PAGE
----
One of our readers contacted us recently to let us know that not only did she have the rare opportunity to meet Cutting for Stone author Abraham Verghese this September, but she made great use of her Bookclub-in-a-Box guide to prepare for her one-on-one meeting. We couldn’t resist sharing her story with you.
By Judy Shuhendler
While I was packing my suitcase for my impending trip to visit my son, Adam, and my daughter-in-law, Karey, in Palo Alto, California, I received a totally unexpected and mind-boggling e-mail. I had to read it several times before the message registered with me: I was going to meet Abraham Verghese in person!
Since we found out last spring that Adam was going to do a post-doctorate at Stanford University, I let my imagination get the best of me by visualizing a chance encounter with the author of my favourite book, Cutting for Stone. I knew from reading the Bookclub-in-a-Box guide to this heart-wrenching novel that Abraham Verghese teaches at Stanford U, and that, in fact, he has a secret office at the university where he does his writing.
As it turns out, Adam, knowing what an avid fan I was of Abraham, secretly e-mailed him to arrange a personal meeting with me during my upcoming visit. So needless to say, during the entire five-hour flight to San Francisco, I reviewed the storyline in my head and poured through and highlighted my Bookclub-in-a-Box guide to Cutting for Stone. Fortunately, the guide included some background information on Abraham and his family—that he has three children, and that his parents were teachers (some common ground, since I am a teacher), so I felt a little more relaxed about our meeting. I landed in San Fran at 9:30 a.m., and our meeting was set for 3:30 p.m. in his office at Stanford U.
As Adam and I approached Abraham’s office, we could see him coming down the hall in a lab coat, and Abraham confirmed that he had just completed teaching a class to med students. Adam didn’t want to make me more nervous than I already was, so he didn’t tell me before our meeting that Dr. Abraham Verghese has a list of credentials that is an arm long and that he is a distinguished, world-renowned doctor and professor, as well as an author. What I also found out during our conversation in his office, and from watching his lectures on Ted.com and reading more about him, was that he is a fascinating, sensitive, and thoughtful human being.
Over about 20 minutes in his well-lit, tidy, and book-laden office, we covered a great deal of territory. I asked Abraham if he had seen the Bookclub-in-a-Box guide to Cutting for Stone, and he literally jumped out of his seat, took the guide from me, and asked his receptionist to take a picture of us with his cell phone so that he could immediately e-mail it to me. He then asked his reception to order a guide for him a.s.a.p. In the end, I convinced him to keep my copy of the guide, and he gave me a copy of his first book, My Own Country, which offers further insight into his life, profession, and personality.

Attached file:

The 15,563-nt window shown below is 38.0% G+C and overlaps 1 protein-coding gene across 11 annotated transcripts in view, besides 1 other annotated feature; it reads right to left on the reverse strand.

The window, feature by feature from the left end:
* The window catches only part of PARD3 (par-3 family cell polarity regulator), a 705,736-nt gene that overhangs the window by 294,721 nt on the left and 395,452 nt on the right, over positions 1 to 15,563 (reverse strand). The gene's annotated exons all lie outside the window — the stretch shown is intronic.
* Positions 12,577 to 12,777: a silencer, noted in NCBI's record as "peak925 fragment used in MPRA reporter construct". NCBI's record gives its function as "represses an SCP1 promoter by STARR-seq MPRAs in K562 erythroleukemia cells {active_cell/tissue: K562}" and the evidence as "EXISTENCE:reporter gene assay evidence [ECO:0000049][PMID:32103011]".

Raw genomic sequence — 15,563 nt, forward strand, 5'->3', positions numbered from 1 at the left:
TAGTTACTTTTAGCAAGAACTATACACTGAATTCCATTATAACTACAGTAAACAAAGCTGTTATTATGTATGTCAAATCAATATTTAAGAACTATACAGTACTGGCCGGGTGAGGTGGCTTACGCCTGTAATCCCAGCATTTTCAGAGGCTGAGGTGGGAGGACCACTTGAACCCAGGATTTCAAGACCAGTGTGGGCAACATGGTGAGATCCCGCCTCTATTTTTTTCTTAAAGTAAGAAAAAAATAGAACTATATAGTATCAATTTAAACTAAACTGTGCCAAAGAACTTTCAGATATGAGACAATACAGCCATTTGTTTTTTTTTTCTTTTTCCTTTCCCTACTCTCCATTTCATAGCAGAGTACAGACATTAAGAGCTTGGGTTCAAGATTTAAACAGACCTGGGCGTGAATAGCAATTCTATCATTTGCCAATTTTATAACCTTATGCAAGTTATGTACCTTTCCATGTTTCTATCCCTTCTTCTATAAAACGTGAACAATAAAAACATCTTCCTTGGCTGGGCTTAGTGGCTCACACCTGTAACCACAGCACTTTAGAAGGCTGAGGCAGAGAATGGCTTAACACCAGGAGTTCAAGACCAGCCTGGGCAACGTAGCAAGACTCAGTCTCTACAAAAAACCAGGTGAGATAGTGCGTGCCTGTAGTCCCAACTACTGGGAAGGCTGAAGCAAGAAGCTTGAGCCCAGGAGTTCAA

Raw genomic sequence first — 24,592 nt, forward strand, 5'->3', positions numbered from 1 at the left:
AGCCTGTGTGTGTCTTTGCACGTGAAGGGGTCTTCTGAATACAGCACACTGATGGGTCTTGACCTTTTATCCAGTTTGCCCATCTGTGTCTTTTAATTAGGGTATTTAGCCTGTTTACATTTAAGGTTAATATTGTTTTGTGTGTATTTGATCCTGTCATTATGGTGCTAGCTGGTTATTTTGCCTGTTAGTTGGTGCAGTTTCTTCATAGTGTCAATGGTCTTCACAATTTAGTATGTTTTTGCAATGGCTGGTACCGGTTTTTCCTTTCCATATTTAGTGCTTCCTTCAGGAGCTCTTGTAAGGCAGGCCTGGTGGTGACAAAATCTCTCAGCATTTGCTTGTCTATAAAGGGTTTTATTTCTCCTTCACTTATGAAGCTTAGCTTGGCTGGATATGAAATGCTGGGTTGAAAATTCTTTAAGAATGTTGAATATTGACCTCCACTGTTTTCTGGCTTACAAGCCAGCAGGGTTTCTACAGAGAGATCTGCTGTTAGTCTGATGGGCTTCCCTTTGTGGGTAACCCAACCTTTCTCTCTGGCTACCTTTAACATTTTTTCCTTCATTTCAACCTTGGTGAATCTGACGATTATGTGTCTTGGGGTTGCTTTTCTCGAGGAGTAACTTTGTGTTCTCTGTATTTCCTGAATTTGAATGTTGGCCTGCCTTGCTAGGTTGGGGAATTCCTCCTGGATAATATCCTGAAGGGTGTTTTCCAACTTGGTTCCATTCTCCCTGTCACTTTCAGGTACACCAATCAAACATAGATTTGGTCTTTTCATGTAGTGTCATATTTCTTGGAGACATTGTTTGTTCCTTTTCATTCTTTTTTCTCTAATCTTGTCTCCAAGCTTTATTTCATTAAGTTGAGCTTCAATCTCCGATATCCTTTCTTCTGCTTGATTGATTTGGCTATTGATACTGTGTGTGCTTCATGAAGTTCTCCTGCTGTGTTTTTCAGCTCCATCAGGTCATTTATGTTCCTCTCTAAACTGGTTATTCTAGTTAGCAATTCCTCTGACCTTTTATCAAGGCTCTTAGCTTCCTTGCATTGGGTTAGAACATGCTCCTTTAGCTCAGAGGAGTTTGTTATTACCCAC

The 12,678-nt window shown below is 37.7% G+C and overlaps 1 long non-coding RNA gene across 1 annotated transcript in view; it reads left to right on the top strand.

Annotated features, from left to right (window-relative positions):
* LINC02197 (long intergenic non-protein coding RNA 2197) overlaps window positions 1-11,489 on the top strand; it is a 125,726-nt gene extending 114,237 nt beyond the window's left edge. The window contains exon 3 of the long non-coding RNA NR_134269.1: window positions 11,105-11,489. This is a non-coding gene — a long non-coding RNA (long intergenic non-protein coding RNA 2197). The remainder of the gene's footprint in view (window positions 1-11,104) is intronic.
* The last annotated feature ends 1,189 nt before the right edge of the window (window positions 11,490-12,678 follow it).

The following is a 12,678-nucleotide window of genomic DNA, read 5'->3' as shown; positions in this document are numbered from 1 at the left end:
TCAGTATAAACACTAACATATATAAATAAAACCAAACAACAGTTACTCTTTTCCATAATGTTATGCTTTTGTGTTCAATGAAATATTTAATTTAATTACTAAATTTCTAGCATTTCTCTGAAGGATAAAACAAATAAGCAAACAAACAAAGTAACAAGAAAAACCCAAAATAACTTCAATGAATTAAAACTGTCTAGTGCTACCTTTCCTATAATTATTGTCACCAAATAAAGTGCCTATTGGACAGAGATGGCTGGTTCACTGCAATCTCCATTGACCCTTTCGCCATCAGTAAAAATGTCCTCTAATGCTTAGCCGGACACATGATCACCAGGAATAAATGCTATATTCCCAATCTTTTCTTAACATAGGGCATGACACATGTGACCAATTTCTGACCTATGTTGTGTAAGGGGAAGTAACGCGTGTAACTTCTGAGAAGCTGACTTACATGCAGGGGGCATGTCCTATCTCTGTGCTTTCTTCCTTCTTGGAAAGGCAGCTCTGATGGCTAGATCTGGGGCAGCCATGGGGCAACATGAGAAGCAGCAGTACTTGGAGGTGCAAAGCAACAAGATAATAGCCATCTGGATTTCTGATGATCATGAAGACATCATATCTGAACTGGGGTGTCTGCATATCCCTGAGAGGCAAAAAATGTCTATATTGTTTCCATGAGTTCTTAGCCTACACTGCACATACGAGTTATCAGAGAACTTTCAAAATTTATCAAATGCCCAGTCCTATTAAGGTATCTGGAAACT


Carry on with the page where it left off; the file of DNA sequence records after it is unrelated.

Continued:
Abraham asked me about where I was from, my husband, my kids, and my profession… which led us into a discussion about his parents! I quickly realized that he wanted to share personal stories rather than talk about his book. I was so moved and amazed that he was so personable and that we had some things in common—including the knowledge that there is nothing more meaningful, revealing, and memorable than a story. Throughout my teaching profession, whether I was teaching children, teenagers, or adults, the underlying theme had been the importance and impact of stories.
I still felt that I wanted Abraham to know why Cutting for Stone had such a powerful influence on me. I told him the personal significance of the ending of his book and how it related to a family tragedy, and how it confirmed that the “spiritual healing journey” I chose to aid in my emotional survival was realistic and sensible. He was touched that I openly and honestly shared my story with him, and in turn, he shared some of his personal trials and tribulations.
At the end of our time together, I gave him a bottle of ice wine and I was pleasantly surprised to find out that he was unfamiliar with this kind of wine. I proudly flaunted my Canadianness by explaining what it was and that it was only made in two countries in the entire world, one of them being Canada. I also gave him a bag of maple syrup candy to pass on to his kids. He couldn’t believe that I had brought him gifts, and, thankfully, he graciously accepted them.
Before we parted, I thanked Abraham and his receptionist profusely for this once-in-a-lifetime opportunity. Once I was around the corner, I started hyperventilating again and fanning myself. Poor Adam thought we might need to sit down before I could tell him and Karey, who teared up at my delirious excitement, every detail of my exceptional visit with Abraham Verghese.
Want to check out the Bookclub-in-a-Box guide to Cutting for Stone? Click here to purchase the guide in print, PDF, or ebook format.